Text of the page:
On this date in 1598, the indigenous Guale youth called Lucas was hanged by the Spaniards in St. Augustine, Florida, for his supposed part in the prior year’s massacre of five Franciscan missionary friars during a 1597 Guale revolt.
This entire tragic affair, documented poorly and with partiality in Spanish sources, remains an interpretive palimpsest to the few who are familiar with it. Historian J. Michael Francis grapples with it in Murder and Martyrdom in Spanish Florida: Don Juan and the Guale Uprising of 1597; a recent talk by the latter at the U.S. Library of Congress delves into the “400-year-old murder mystery”:
The key primary source for this event is Luis Jerónimo de Oré’s text The Martyrs of Florida, from approximately 1619. (Here’s a public domain English translation) The titular “Florida” as claimed by Spain in the New World colonization scramble was a much larger territory than the present-day U.S. state, peninsula, and running Internet gag; hence, the Guale territory relevant to this post lies on what is today the Georgia coast.
Ore informs us that “an Indian youth, who was a Christian and heir to the caciquedom,” was incensed when the Franciscan resident at the settlement of Tolomato presumed to disallow him a second wife.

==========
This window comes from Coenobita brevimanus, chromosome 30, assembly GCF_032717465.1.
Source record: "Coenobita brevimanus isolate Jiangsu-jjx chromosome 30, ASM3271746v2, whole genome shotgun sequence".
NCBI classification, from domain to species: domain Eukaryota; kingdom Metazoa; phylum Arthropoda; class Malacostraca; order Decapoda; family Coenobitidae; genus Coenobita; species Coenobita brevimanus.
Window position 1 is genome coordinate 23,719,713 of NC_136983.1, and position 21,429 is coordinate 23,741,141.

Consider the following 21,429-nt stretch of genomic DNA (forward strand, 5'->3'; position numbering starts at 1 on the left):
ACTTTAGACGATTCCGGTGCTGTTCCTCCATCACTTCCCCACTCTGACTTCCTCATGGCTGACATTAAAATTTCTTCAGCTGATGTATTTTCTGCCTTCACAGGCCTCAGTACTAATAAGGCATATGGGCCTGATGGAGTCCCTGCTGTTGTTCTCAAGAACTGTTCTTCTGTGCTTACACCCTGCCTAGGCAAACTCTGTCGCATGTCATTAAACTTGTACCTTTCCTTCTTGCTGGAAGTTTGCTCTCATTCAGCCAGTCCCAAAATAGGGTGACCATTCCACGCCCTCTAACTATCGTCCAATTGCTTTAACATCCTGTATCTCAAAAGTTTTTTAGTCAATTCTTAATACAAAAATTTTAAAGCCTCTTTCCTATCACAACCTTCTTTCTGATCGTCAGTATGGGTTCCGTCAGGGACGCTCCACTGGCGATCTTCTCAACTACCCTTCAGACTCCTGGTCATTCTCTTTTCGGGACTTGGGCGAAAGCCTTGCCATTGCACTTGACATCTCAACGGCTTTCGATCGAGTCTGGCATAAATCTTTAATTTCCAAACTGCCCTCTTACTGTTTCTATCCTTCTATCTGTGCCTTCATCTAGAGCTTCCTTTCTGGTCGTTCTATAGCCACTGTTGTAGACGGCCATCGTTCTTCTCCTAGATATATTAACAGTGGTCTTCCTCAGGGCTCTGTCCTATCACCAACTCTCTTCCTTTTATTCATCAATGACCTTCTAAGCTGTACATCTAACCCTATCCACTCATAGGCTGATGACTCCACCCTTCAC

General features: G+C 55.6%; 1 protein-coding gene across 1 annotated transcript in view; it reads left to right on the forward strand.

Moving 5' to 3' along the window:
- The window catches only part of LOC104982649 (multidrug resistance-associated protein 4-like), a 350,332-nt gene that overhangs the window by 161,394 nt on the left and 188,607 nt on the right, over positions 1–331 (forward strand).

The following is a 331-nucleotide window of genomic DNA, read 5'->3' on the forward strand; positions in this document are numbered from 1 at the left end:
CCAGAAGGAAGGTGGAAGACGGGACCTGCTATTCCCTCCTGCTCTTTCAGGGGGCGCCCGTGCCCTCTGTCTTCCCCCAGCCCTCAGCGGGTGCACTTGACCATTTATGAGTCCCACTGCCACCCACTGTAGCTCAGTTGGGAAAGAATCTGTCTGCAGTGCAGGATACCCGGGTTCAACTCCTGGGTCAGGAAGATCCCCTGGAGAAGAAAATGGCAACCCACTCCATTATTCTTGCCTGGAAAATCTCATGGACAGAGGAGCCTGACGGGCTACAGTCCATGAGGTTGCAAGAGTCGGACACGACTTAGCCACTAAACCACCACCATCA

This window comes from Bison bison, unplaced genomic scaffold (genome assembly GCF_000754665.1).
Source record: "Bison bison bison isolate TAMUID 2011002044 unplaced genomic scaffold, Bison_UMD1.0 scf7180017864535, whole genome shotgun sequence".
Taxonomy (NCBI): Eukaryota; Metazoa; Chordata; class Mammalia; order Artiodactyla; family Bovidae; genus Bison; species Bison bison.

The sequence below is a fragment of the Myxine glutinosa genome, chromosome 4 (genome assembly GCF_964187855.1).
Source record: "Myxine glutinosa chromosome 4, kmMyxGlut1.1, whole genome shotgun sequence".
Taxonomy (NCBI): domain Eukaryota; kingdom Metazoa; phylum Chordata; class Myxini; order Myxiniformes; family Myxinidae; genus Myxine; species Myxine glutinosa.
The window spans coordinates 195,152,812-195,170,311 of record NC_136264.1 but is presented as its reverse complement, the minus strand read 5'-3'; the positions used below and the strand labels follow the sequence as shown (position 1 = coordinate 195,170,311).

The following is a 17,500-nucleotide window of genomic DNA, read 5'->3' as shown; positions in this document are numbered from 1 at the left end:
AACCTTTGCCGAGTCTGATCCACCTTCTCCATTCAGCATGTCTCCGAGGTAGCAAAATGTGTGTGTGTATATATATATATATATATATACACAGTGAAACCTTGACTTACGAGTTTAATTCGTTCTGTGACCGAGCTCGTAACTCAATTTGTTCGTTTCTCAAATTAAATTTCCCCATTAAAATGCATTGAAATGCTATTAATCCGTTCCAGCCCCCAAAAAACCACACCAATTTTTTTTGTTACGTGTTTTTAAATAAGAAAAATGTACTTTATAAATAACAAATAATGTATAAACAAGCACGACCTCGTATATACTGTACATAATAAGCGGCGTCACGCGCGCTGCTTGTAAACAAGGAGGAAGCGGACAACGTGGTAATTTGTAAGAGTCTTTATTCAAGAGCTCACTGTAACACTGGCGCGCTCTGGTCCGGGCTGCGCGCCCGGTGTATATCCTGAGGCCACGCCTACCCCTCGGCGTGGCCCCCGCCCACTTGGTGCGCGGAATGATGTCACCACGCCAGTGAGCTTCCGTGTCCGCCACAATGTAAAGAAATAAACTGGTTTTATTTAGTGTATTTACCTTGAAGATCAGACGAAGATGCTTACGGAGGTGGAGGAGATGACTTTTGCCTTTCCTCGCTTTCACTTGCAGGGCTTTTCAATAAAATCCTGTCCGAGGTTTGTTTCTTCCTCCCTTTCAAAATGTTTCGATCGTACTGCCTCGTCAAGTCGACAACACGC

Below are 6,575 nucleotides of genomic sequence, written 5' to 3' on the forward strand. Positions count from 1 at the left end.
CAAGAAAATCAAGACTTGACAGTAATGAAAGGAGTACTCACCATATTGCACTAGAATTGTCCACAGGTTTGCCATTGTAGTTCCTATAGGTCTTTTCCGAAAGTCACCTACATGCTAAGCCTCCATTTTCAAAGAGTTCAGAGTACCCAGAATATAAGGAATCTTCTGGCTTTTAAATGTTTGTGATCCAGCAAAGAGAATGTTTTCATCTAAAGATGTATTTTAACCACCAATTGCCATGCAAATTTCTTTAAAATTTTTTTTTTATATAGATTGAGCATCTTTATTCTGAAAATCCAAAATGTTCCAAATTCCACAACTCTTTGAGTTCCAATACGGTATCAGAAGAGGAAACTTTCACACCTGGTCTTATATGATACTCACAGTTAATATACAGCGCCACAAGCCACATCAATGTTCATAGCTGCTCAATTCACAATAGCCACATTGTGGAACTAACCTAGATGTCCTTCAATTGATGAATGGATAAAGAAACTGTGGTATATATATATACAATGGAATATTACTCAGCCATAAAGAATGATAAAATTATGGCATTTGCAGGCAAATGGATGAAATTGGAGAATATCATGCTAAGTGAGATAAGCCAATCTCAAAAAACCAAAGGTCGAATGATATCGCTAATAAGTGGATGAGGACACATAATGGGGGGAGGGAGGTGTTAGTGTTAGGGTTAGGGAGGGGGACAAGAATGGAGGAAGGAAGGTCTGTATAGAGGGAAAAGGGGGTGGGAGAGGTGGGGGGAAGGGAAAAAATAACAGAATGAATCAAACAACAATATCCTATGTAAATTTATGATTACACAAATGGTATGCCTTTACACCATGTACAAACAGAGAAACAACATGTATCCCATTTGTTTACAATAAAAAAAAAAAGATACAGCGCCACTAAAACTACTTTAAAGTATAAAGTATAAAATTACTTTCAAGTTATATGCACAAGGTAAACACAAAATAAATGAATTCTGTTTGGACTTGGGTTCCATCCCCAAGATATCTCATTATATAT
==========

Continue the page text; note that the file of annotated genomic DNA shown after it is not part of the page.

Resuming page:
This cacique and two other Indians, like him, given to the same immoral practice, went into the interior among the pagans, without saying anything or without obtaining permission as they were wont to do on other occasions. After a few days they returned at night with many other pagan Indians, painted and smeared with red paste, and with feathers on their heads. This among them is a sign of cruelty and slaughter.
Thus fearsomely attired, they burst upon the hut of the prudish Fray Pedro de Corpa and butchered him, setting up his head on a spear. Having done this, the angry cacique — who is known only as Juanillo, which is sometimes the name given to this rebellion — ordered other Guale to treat their nosy proselytizers likewise. As a result, four other Franciscans — Fray Miguel de Aunon and a lay brother on St. Catherine’s Island, Fray Bias Rodriguez at the mission village of Santa Clara de Tupiqui, and Fray Francisco de Verascola on Asao — were all murdered within days. A couple of other missionaries had very close escapes.
Besides these, a Fray Francisco de Avila was kidnapped and held hostage for ten months. Although cruelly tortured, Avila would survive captivity and produce a narrative of his own, one that Ore includes wholesale in his volume as a standalone chapter.
In the course of the ensuing Spanish raids on the Guale, the Spanish captured seven boys or young men and interrogation zeroed in on one of them: the son of the cacique of Tupiqui, who appeared as a possible participant in murdering Fray Bias Rodriguez.
Lucas was reticent on the point but after being subjected to the water torture he allowed that “he arrived in time to see Fray Bias die,” and this confession of his presence sufficed to condemn him. He was the only person judicially executed in the course of the entire revolt.